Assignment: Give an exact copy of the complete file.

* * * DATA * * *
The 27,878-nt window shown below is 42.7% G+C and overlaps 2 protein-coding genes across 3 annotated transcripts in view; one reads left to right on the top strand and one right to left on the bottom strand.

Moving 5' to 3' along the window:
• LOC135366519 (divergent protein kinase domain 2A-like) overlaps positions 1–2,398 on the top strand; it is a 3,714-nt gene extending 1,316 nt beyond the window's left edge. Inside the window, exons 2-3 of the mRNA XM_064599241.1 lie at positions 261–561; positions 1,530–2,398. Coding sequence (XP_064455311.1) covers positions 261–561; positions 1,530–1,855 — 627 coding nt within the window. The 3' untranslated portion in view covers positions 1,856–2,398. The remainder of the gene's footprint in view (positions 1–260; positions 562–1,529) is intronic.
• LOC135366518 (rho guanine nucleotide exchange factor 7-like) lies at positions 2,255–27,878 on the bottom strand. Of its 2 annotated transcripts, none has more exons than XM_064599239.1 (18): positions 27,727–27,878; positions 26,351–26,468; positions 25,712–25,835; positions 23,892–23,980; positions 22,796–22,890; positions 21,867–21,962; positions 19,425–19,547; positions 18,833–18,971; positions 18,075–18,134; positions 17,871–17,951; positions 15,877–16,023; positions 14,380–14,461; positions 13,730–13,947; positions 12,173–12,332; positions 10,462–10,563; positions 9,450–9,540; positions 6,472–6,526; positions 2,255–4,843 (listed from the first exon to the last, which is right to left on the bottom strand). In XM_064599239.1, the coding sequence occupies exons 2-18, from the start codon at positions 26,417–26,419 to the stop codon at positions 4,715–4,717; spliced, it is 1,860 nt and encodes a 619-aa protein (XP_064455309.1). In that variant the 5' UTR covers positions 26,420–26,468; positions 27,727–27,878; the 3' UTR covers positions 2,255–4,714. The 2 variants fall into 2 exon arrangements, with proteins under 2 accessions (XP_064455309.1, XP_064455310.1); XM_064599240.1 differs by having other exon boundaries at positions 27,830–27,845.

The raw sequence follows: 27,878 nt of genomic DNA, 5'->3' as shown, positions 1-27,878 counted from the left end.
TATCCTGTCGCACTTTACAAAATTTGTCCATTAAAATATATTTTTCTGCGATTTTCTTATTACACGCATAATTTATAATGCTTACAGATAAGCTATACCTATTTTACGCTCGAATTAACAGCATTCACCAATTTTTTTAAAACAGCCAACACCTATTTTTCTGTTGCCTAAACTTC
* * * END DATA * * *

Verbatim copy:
The 27,878-nt window shown below is 42.7% G+C and overlaps 2 protein-coding genes across 3 annotated transcripts in view; one reads left to right on the top strand and one right to left on the bottom strand.

Moving 5' to 3' along the window:
• LOC135366519 (divergent protein kinase domain 2A-like) overlaps positions 1–2,398 on the top strand; it is a 3,714-nt gene extending 1,316 nt beyond the window's left edge. Inside the window, exons 2-3 of the mRNA XM_064599241.1 lie at positions 261–561; positions 1,530–2,398. Coding sequence (XP_064455311.1) covers positions 261–561; positions 1,530–1,855 — 627 coding nt within the window. The 3' untranslated portion in view covers positions 1,856–2,398. The remainder of the gene's footprint in view (positions 1–260; positions 562–1,529) is intronic.
• LOC135366518 (rho guanine nucleotide exchange factor 7-like) lies at positions 2,255–27,878 on the bottom strand. Of its 2 annotated transcripts, none has more exons than XM_064599239.1 (18): positions 27,727–27,878; positions 26,351–26,468; positions 25,712–25,835; positions 23,892–23,980; positions 22,796–22,890; positions 21,867–21,962; positions 19,425–19,547; positions 18,833–18,971; positions 18,075–18,134; positions 17,871–17,951; positions 15,877–16,023; positions 14,380–14,461; positions 13,730–13,947; positions 12,173–12,332; positions 10,462–10,563; positions 9,450–9,540; positions 6,472–6,526; positions 2,255–4,843 (listed from the first exon to the last, which is right to left on the bottom strand). In XM_064599239.1, the coding sequence occupies exons 2-18, from the start codon at positions 26,417–26,419 to the stop codon at positions 4,715–4,717; spliced, it is 1,860 nt and encodes a 619-aa protein (XP_064455309.1). In that variant the 5' UTR covers positions 26,420–26,468; positions 27,727–27,878; the 3' UTR covers positions 2,255–4,714. The 2 variants fall into 2 exon arrangements, with proteins under 2 accessions (XP_064455309.1, XP_064455310.1); XM_064599240.1 differs by having other exon boundaries at positions 27,830–27,845.

The raw sequence follows: 27,878 nt of genomic DNA, 5'->3' as shown, positions 1-27,878 counted from the left end.
TATCCTGTCGCACTTTACAAAATTTGTCCATTAAAATATATTTTTCTGCGATTTTCTTATTACACGCATAATTTATAATGCTTACAGATAAGCTATACCTATTTTACGCTCGAATTAACAGCATTCACCAATTTTTTTAAAACAGCCAACACCTATTTTTCTGTTGCCTAAACTTC